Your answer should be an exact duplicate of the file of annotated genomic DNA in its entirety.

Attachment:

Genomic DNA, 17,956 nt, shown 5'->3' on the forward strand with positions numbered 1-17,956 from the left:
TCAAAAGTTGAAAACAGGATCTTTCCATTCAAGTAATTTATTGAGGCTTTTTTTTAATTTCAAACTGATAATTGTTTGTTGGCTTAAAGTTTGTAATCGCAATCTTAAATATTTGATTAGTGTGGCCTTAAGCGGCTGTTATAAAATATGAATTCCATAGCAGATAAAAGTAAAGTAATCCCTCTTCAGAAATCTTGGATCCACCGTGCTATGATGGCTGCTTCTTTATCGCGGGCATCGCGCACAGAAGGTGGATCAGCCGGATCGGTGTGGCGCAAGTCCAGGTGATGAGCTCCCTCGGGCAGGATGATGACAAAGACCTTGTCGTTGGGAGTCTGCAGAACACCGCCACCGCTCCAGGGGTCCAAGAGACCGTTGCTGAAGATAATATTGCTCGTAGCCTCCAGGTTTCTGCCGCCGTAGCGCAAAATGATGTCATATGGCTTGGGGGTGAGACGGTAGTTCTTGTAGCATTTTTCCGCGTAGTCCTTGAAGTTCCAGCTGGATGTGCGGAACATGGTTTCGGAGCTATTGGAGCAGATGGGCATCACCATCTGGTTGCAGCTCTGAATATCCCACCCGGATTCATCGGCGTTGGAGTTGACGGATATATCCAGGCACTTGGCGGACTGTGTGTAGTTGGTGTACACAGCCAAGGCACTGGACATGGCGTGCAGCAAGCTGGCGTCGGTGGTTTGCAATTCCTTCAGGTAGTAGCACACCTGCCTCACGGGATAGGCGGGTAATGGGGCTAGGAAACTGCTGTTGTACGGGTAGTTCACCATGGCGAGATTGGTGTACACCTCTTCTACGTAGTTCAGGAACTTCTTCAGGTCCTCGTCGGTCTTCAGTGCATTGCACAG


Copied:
Genomic DNA, 17,956 nt, shown 5'->3' on the forward strand with positions numbered 1-17,956 from the left:
TCAAAAGTTGAAAACAGGATCTTTCCATTCAAGTAATTTATTGAGGCTTTTTTTTAATTTCAAACTGATAATTGTTTGTTGGCTTAAAGTTTGTAATCGCAATCTTAAATATTTGATTAGTGTGGCCTTAAGCGGCTGTTATAAAATATGAATTCCATAGCAGATAAAAGTAAAGTAATCCCTCTTCAGAAATCTTGGATCCACCGTGCTATGATGGCTGCTTCTTTATCGCGGGCATCGCGCACAGAAGGTGGATCAGCCGGATCGGTGTGGCGCAAGTCCAGGTGATGAGCTCCCTCGGGCAGGATGATGACAAAGACCTTGTCGTTGGGAGTCTGCAGAACACCGCCACCGCTCCAGGGGTCCAAGAGACCGTTGCTGAAGATAATATTGCTCGTAGCCTCCAGGTTTCTGCCGCCGTAGCGCAAAATGATGTCATATGGCTTGGGGGTGAGACGGTAGTTCTTGTAGCATTTTTCCGCGTAGTCCTTGAAGTTCCAGCTGGATGTGCGGAACATGGTTTCGGAGCTATTGGAGCAGATGGGCATCACCATCTGGTTGCAGCTCTGAATATCCCACCCGGATTCATCGGCGTTGGAGTTGACGGATATATCCAGGCACTTGGCGGACTGTGTGTAGTTGGTGTACACAGCCAAGGCACTGGACATGGCGTGCAGCAAGCTGGCGTCGGTGGTTTGCAATTCCTTCAGGTAGTAGCACACCTGCCTCACGGGATAGGCGGGTAATGGGGCTAGGAAACTGCTGTTGTACGGGTAGTTCACCATGGCGAGATTGGTGTACACCTCTTCTACGTAGTTCAGGAACTTCTTCAGGTCCTCGTCGGTCTTCAGTGCATTGCACAG